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New York's decision last November to ban food waste from dumping grounds may turn out to be one of the city's smartest decisions ever. Massachusetts, Connecticut and Vermont are already doing the same, as are Seattle, San Francisco and Portland. The United States could finally be waking up to the benefit of the "circular economy," or taking what you throw away and finding as much value in it as possible.

Do you throw away clothes you no longer wear? They can be used to create insulation or upholstery stuffing, or simply recycled into yarn to make fabrics that save raw materials. The United States is already exporting used clothing worth over $12 billion per year. That could grow much higher, as currently only 15% of clothing is being collected.

What have you done with your old iPhone 4? Each smartphone we throw away holds $100 worth of materials we could easily use again. Right now only 20% of this material is being recycled globally, which means $100 billion worth of material is lost to the ground just a year after purchase. The cost of manufacturing mobile phones could be halved if industry made them easier to take apart, so new phones could come from the refurbishment of outdated phones. Given the speed at which we now upgrade our phones, one can easily do the math.

The basic idea behind the circular economy is to derive the maximum value out of any used goods that can be partially reused — from food waste and iPhones to paper and clothing. But that's just recycling — right? In fact, it's several streets ahead. In a circular economy, instead of assuming that products will be thrown away, companies think at the design stage about how parts of new products could eventually be extracted and used again.

Once that happens, the rest of the supply chain will respond to the potential value of reuse and recycling. Renault has a remanufacturing business that is already earning $300 million in revenue, and boasts the highest profit margin in the group.

The near-tripling of commodity prices in the last decade has already sharpened the incentive for businesses to reduce cost and manage risk by rethinking their material inputs. With the global population expected to grow by 2 billion before 2030, that incentive will only increase.

Other regions are much more advanced in developing the circular economy. In Europe, job creation in the recycling sector has been growing at more than twice the industrial average. China's recycling sector is so lucrative that one of its industry leaders reportedly says he wants to buy The New York Times. The overall economic opportunity could be as large as $1 trillion per year globally by 2025.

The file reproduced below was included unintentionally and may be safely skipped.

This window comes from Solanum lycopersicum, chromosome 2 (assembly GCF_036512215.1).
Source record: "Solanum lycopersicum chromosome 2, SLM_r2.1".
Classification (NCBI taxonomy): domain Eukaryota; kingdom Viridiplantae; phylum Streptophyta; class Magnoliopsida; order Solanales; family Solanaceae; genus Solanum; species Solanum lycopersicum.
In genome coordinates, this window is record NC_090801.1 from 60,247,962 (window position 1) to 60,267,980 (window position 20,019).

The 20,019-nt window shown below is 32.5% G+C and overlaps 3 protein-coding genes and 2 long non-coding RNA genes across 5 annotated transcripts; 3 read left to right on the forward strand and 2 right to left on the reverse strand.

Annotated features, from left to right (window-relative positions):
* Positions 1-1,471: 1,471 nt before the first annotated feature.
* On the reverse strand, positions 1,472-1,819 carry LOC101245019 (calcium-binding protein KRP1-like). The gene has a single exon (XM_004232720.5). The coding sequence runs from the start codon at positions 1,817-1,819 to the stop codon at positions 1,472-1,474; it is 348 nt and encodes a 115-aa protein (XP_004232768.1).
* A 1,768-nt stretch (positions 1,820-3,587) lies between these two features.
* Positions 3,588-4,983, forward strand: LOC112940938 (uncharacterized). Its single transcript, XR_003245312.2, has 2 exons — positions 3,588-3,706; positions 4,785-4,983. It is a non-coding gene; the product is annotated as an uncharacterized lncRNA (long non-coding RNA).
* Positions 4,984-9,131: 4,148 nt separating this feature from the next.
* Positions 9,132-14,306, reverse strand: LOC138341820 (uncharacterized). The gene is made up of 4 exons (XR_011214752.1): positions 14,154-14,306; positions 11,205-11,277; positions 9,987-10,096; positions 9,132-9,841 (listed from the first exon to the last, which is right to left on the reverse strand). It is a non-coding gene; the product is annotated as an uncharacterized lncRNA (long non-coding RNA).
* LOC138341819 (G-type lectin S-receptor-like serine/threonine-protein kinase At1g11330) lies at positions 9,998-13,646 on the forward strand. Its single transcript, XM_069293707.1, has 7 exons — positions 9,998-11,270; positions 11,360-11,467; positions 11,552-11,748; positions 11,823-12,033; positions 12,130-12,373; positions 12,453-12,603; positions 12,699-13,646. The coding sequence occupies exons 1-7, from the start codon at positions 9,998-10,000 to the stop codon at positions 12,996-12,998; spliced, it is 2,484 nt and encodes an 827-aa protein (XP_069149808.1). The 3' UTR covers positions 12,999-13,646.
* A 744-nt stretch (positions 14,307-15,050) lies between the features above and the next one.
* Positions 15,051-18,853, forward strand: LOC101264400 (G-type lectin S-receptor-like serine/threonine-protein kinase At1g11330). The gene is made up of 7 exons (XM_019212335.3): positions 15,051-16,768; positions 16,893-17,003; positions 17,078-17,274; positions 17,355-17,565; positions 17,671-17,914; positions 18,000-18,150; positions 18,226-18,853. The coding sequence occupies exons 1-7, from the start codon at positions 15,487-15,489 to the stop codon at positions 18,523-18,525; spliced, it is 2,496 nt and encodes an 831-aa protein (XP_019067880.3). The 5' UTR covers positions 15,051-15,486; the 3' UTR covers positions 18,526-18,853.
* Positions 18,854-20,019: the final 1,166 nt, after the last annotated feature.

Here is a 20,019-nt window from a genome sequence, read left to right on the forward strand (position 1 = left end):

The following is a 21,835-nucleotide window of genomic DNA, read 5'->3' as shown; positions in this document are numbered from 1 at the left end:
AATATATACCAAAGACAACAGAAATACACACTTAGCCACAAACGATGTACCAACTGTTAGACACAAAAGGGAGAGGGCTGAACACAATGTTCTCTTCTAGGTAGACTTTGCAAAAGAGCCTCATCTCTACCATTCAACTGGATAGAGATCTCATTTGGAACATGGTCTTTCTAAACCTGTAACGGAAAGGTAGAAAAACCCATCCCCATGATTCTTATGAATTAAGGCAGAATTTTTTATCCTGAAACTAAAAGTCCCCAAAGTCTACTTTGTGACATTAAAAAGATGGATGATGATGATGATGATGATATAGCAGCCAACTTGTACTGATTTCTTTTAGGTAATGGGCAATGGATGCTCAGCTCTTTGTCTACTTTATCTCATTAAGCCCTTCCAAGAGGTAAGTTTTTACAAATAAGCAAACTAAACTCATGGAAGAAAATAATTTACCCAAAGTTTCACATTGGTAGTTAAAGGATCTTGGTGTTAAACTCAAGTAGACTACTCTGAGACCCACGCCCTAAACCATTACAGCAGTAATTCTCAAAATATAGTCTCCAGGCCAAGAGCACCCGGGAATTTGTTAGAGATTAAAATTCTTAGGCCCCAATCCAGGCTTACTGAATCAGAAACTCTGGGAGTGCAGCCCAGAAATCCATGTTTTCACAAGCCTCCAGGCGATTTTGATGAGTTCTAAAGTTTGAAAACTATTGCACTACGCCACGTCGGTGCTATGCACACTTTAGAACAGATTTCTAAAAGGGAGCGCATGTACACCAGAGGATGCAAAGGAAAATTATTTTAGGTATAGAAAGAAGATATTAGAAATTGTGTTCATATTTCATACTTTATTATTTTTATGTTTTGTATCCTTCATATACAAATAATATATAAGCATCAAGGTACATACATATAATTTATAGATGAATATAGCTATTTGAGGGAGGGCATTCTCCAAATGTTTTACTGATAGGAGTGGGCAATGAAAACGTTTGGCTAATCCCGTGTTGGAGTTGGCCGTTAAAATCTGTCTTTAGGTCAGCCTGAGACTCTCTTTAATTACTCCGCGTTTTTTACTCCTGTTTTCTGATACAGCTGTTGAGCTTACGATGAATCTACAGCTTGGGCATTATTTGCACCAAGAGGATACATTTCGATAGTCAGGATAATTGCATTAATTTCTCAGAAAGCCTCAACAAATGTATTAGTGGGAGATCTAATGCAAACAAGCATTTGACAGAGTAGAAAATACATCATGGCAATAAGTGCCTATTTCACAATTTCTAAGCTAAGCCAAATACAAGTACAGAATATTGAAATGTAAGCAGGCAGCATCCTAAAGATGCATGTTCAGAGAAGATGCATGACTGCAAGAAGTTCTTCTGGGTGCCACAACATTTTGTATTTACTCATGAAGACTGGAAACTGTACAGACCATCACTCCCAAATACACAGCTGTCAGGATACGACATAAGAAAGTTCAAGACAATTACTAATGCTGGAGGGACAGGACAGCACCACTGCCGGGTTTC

The United States is lagging far behind Europe and Asia in recovering resources. It recovers about 8% of all plastics (Europe recovers almost twice as much), 15% of textiles (the United Kingdom's rate is four times higher) and 20% of aluminium (Japan recovers 98% of its metals).

But the United States has the potential to catch up. Disassembling parts from products including motor vehicles, IT and medical devices already earns $43 billion in revenue and employs close to 200,000 Americans. Growth in the remanufacturing sector is outstripping growth in gross domestic product.

The United States has also already pioneered the concept of a "sharing economy," illustrated by Zipcar, a membership-based car sharing company, and Airbnb, which allows people to rent out assets when they're not using it. The sharing economy now encompasses a plethora of start-ups in everything from sharing video games to running errands. It is a great example of circular business, as people realize that paying for usage of something they need for only a limited time can make more sense than outright ownership.

Inevitably, unlocking the potential of the circular economy will require collaboration among government and companies. Governments can shape behavior through initiatives like New York's on food waste, while companies can work together to establish common standards for reusable materials, along the lines of the PET numbers you see on plastics bottles to help recyclers to sort them.

In this endeavor, the World Economic Forum's Annual Meeting in Davos this week will rally political and corporate leaders to align incentives behind the circular economy revolution – a new industrial revolution which will also be good for the environment.

This revolution will require rethinking the way we live, eat and work. But as shown by Zipcar's sale last year to the Avis Budget Group for $500 million in cash, the rewards for figuring out new circular economy business models are vast.

Richard Samans is managing director and member of the Managing Board of the World Economic Forum. He is formerly director-general of the Global Green Growth Institute, an international organization headquartered in Asia, and special assistant to the president for international economic policy during the Clinton Administration.

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